More than 100 farmers from Jhubei City (竹北), Hsinchu County, yesterday demonstrated in front of the Presidential Office against a local government plan to expropriate more than 447 hectares of farmland for a high-tech science park project.
Holding up banners that read “When the government becomes the robber, whom should we trust” and “Defend our homes,” more than 100 Jhubei farmers gathered on Ketagalan Boulevard in front of the Presidential Office in Taipei yesterday morning to voice their anger at a project to develop a “Taiwan Knowledge Economic Flagship Park” by expropriating their farmland.
The development project, known as the “Puyu Project” until 2004, was proposed by National Chiao Tung University (NCTU) in 2000 to expand its campus in Jhubei with county government help in acquiring land.
Photo: George Tsorng, Taipei Times
In 2004, the project was renamed, classified as a “major economic project” and expanded to include an area for the high-tech industry.
Although the project started as a plan to expand NCTU’s campus, the Ministry of Education never approved it, so it was gradually turned into a science park development project after several revisions.
“This is purely a development project under the disguise of an NCTU campus expansion plan,” said National Chengchi University Department of Land Economics chairman Hsu Shih-jung (徐世榮), who has long been active in movements for farming rights and against land expropriation. “Initiated by the NCTU, the project is apparently not for the purposes of research and teaching. Rather, it is for high-tech companies founded by NCTU graduates.”
Donghai Community Development Association chairman Chen Yi-hsu (陳義旭) said the plan was initiated by NCTU, but the Hsinchu County Government would be in charge of expropriating the land and then transferring it to NCTU.
Donghai is the name of one of the communities living on land that the government plans to expropriate for the development project.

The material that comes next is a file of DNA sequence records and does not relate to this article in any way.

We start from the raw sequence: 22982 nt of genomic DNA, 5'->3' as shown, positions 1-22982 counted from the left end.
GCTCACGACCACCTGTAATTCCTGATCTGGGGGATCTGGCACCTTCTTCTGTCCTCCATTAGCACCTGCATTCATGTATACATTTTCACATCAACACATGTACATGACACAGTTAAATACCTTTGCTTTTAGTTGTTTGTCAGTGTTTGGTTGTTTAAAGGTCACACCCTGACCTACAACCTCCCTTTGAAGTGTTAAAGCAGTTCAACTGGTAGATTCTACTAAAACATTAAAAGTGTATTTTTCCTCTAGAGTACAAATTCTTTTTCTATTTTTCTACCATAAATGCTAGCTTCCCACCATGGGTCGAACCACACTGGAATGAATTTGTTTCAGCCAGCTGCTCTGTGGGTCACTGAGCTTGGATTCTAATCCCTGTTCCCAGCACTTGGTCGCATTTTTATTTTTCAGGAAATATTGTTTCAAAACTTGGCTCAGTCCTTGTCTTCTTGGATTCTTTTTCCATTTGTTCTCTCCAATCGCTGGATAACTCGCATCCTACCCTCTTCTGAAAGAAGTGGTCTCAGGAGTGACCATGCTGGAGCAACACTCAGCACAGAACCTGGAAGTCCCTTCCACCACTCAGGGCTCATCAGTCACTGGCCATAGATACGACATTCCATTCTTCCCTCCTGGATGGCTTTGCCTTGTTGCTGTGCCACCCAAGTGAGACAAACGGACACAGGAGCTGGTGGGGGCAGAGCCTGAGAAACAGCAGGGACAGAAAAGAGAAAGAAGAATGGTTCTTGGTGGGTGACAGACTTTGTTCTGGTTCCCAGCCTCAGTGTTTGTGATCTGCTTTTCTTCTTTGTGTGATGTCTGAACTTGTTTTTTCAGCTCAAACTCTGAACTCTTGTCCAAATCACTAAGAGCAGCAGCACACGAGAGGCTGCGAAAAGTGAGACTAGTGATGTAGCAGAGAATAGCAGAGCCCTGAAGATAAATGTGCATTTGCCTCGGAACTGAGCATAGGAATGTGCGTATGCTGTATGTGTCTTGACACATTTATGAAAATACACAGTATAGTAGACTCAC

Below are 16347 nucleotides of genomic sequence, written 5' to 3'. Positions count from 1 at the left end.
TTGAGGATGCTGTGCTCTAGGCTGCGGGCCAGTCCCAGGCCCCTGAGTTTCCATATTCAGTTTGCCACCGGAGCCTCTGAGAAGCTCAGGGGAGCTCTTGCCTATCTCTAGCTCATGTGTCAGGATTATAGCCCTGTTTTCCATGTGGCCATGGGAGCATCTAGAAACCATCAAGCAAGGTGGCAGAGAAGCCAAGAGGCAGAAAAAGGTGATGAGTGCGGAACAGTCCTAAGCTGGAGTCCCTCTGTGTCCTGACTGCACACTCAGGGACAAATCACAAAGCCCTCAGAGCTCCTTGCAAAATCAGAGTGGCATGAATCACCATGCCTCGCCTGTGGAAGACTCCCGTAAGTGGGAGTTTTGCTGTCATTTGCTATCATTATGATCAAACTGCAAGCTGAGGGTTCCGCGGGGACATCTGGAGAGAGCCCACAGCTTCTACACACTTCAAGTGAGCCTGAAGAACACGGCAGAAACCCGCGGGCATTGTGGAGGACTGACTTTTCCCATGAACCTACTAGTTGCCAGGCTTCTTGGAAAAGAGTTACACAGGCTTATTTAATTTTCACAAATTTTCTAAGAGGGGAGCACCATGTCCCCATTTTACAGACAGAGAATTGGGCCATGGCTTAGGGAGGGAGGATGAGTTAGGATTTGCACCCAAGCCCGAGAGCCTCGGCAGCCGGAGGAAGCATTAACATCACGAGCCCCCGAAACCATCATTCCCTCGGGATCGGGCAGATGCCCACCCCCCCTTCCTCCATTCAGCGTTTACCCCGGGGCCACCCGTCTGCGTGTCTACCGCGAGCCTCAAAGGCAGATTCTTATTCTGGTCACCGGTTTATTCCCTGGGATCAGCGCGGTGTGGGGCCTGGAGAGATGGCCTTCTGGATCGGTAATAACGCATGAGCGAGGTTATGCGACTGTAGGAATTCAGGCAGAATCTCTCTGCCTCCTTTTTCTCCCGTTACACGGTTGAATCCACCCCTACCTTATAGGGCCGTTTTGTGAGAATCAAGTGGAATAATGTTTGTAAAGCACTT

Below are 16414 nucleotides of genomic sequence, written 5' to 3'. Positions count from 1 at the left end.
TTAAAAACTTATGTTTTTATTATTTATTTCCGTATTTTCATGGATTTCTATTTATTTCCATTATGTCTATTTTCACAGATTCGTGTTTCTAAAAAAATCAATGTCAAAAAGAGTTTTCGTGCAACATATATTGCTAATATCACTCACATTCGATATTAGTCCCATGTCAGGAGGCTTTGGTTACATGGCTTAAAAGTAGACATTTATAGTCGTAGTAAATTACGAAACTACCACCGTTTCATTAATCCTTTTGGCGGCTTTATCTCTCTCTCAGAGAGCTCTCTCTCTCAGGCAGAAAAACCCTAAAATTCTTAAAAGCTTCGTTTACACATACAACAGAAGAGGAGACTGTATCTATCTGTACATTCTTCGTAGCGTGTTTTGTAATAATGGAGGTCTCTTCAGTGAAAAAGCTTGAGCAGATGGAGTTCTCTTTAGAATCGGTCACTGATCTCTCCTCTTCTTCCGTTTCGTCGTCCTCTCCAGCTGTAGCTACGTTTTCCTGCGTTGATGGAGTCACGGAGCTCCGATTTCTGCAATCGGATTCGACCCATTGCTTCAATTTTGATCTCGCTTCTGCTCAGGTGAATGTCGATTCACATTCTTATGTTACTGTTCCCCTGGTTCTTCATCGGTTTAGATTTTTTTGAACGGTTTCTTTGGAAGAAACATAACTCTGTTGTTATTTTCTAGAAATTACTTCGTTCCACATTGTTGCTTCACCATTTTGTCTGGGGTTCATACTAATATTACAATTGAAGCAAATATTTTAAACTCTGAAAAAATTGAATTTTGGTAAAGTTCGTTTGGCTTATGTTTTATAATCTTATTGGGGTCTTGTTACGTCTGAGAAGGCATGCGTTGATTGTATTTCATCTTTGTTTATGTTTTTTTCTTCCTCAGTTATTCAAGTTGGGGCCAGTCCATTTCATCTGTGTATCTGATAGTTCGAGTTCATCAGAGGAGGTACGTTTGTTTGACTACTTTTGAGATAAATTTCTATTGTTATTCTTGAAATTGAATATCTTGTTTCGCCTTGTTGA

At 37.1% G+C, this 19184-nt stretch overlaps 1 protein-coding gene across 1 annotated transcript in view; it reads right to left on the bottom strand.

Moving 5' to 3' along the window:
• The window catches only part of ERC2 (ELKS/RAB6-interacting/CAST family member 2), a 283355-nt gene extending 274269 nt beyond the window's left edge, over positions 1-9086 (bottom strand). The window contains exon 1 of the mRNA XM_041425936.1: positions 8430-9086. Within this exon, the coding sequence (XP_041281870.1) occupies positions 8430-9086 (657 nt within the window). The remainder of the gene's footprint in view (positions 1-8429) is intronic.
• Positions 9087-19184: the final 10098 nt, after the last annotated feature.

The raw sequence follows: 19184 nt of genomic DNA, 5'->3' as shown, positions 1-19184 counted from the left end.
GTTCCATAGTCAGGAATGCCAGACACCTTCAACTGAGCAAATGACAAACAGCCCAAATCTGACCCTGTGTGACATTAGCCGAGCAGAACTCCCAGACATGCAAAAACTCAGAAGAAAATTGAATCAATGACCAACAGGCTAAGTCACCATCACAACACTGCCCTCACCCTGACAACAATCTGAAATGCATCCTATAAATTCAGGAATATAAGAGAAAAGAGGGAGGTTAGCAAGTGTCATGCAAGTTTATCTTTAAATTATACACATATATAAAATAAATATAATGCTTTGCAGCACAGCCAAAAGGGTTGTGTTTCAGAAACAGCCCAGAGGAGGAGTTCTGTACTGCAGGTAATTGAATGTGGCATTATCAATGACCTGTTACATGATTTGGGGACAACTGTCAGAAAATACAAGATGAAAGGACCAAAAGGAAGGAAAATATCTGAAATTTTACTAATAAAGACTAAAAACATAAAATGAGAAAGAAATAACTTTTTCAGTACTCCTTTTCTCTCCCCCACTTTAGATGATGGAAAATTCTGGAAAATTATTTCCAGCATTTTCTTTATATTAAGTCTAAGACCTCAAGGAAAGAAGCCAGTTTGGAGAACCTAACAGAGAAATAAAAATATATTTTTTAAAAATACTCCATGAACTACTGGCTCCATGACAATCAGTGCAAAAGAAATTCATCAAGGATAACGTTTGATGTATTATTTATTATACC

Chen said most locals are against the land seizure, but neither the county government nor NCTU officials have listened to them.
“One hundred percent of the members of the Jhubei Puyu Self-Help Association are original residents in the area [to be expropriated],” he said. “However, in the planning committee for the development project, only 30 percent [of the planners] are locals, while 70 percent are either land developers or people who have moved [to Jhubei] from elsewhere.”
“The government is using taxpayers’ money to obtain privately owned land for high-tech -companies,” Chen said.
Jhubei Puyu Self-Help -Association chairman Chiu Hung-chun (邱鴻鈞) said that when the land seizure occurs, more than 3,000 households would be forced to leave.
“Where are we going to stay? Are we going to live at the Presidential Office?” he asked.
“The Chinese Nationalist Party [KMT] should not forget why they were defeated by the Chinese Communist Party,” Chiu said. “They were defeated because their policies upset peasants, and therefore the peasants revolted against them.”
Taiwan Rural Front spokeswoman Tsai Pei-hui (蔡培慧) said the area produces more than 3.6 million kilograms of rice a year.
“It’s a major agricultural area for northern Taiwan; the government should not destroy it in the interest of large corporations,” Tsai said.
After the protesters took their petition to the Presidential Office and the Control Yuan, both promised to look further into the issue.
The protesters also announced that more than 1,000 farmers from 12 farming communities currently facing land expropriation would launch an overnight rally in front of the Presidential Office starting on the evening of July 16.
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